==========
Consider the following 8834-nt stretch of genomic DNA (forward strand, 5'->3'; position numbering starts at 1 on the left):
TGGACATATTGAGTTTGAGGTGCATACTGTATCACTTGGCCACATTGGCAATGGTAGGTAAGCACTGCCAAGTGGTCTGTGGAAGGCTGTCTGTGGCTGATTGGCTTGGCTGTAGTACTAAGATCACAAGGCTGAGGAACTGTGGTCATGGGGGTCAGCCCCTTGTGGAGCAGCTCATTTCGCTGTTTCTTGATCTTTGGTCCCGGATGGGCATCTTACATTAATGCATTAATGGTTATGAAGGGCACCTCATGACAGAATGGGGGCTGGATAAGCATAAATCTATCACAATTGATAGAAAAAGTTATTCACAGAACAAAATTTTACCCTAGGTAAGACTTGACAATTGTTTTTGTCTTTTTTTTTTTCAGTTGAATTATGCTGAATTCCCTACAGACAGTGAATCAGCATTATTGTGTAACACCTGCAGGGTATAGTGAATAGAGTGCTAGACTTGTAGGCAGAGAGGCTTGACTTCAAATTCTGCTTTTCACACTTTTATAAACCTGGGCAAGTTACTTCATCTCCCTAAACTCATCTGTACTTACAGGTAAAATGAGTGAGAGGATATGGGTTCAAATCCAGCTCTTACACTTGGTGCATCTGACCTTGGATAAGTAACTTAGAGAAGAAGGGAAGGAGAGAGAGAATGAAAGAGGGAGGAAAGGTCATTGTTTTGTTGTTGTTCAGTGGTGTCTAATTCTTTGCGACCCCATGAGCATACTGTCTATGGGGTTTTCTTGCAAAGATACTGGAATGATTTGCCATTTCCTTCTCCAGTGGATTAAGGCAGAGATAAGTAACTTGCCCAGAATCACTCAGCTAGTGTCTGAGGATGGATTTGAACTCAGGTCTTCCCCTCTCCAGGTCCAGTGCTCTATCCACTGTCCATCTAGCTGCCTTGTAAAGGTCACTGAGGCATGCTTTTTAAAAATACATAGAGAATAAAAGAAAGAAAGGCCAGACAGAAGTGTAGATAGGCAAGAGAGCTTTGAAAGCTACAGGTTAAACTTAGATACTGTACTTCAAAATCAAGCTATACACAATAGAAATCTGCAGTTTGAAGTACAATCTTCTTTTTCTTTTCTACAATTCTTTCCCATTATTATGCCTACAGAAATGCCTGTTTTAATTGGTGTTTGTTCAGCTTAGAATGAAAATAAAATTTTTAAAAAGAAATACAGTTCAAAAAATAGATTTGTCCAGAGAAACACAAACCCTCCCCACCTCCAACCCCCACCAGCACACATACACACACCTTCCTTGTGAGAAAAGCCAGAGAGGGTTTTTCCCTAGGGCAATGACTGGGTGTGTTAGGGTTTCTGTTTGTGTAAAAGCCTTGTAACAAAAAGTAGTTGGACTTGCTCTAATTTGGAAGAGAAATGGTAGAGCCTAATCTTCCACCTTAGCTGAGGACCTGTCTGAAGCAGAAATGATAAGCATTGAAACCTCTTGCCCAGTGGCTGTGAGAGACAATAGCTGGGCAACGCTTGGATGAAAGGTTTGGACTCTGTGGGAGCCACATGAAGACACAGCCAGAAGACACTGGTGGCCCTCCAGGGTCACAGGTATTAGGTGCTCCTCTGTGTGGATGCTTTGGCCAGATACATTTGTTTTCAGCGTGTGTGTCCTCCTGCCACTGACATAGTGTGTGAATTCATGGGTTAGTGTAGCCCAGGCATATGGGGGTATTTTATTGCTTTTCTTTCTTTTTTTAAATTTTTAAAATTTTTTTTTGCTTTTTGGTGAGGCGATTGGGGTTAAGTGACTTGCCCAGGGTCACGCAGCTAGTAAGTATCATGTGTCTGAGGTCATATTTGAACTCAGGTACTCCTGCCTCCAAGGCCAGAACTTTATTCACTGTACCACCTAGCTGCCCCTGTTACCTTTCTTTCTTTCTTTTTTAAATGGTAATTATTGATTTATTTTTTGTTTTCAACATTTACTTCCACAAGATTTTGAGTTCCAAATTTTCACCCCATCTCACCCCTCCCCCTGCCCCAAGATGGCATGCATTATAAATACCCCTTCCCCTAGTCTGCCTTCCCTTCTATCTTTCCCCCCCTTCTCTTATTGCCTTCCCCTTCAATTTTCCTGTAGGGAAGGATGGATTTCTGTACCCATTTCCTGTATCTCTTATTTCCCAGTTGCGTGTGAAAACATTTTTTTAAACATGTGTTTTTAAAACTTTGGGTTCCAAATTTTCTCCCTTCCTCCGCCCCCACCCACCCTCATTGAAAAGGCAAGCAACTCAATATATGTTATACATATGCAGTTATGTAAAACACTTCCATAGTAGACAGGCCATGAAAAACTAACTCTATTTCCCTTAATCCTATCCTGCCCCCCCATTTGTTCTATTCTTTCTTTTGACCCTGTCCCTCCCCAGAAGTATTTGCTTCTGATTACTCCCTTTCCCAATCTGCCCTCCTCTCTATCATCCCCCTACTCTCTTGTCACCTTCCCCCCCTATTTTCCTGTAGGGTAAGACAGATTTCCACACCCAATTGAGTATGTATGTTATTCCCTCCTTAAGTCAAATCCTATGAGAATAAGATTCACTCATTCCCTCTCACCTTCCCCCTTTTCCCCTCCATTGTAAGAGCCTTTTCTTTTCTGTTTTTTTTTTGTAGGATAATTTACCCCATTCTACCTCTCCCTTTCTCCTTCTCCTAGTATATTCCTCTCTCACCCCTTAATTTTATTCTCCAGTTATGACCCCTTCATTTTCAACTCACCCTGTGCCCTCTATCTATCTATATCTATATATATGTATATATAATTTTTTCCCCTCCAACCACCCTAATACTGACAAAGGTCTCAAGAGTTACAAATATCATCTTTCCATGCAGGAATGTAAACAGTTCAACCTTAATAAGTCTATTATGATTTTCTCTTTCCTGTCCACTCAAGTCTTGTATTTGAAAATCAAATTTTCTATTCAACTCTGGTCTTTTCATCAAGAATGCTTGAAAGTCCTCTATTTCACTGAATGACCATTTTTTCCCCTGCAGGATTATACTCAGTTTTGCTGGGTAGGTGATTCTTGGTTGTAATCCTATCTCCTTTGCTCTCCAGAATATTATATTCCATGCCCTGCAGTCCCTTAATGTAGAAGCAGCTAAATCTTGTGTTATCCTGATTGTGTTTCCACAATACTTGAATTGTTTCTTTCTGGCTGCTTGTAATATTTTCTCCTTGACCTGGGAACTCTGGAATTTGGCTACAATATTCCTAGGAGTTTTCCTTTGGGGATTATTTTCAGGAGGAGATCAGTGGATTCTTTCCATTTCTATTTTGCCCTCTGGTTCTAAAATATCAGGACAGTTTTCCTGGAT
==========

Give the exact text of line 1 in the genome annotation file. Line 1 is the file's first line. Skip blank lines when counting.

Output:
Consider the following 8834-nt stretch of genomic DNA (forward strand, 5'->3'; position numbering starts at 1 on the left):